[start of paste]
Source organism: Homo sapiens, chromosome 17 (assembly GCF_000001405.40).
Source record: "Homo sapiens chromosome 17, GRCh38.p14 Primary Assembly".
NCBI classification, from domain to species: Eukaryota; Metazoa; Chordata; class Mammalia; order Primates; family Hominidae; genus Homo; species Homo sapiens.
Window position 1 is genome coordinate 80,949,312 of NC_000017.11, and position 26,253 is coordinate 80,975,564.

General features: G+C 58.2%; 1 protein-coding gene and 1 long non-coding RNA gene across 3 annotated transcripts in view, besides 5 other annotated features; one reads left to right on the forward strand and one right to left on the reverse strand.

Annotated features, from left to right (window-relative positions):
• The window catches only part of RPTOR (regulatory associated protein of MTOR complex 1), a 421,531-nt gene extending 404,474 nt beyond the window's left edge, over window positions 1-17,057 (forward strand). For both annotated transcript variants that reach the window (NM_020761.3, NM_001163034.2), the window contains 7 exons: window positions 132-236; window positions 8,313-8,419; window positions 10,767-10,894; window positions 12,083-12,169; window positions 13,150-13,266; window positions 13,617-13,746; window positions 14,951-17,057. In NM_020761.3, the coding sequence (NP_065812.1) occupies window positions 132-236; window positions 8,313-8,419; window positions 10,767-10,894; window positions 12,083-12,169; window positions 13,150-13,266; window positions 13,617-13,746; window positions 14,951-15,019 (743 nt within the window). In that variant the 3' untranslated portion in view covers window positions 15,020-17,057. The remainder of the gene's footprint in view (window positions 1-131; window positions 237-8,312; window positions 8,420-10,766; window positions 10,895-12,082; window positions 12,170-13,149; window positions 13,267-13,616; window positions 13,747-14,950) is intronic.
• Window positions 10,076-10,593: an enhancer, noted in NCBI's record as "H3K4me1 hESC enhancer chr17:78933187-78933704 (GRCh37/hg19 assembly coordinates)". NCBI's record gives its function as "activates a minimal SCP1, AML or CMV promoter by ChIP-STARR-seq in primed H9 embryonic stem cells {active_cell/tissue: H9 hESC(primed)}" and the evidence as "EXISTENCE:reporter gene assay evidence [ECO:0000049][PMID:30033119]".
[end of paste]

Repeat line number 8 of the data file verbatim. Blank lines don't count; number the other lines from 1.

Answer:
• Window positions 10,076-10,593: an enhancer, noted in NCBI's record as "H3K4me1 hESC enhancer chr17:78933187-78933704 (GRCh37/hg19 assembly coordinates)". NCBI's record gives its function as "activates a minimal SCP1, AML or CMV promoter by ChIP-STARR-seq in primed H9 embryonic stem cells {active_cell/tissue: H9 hESC(primed)}" and the evidence as "EXISTENCE:reporter gene assay evidence [ECO:0000049][PMID:30033119]".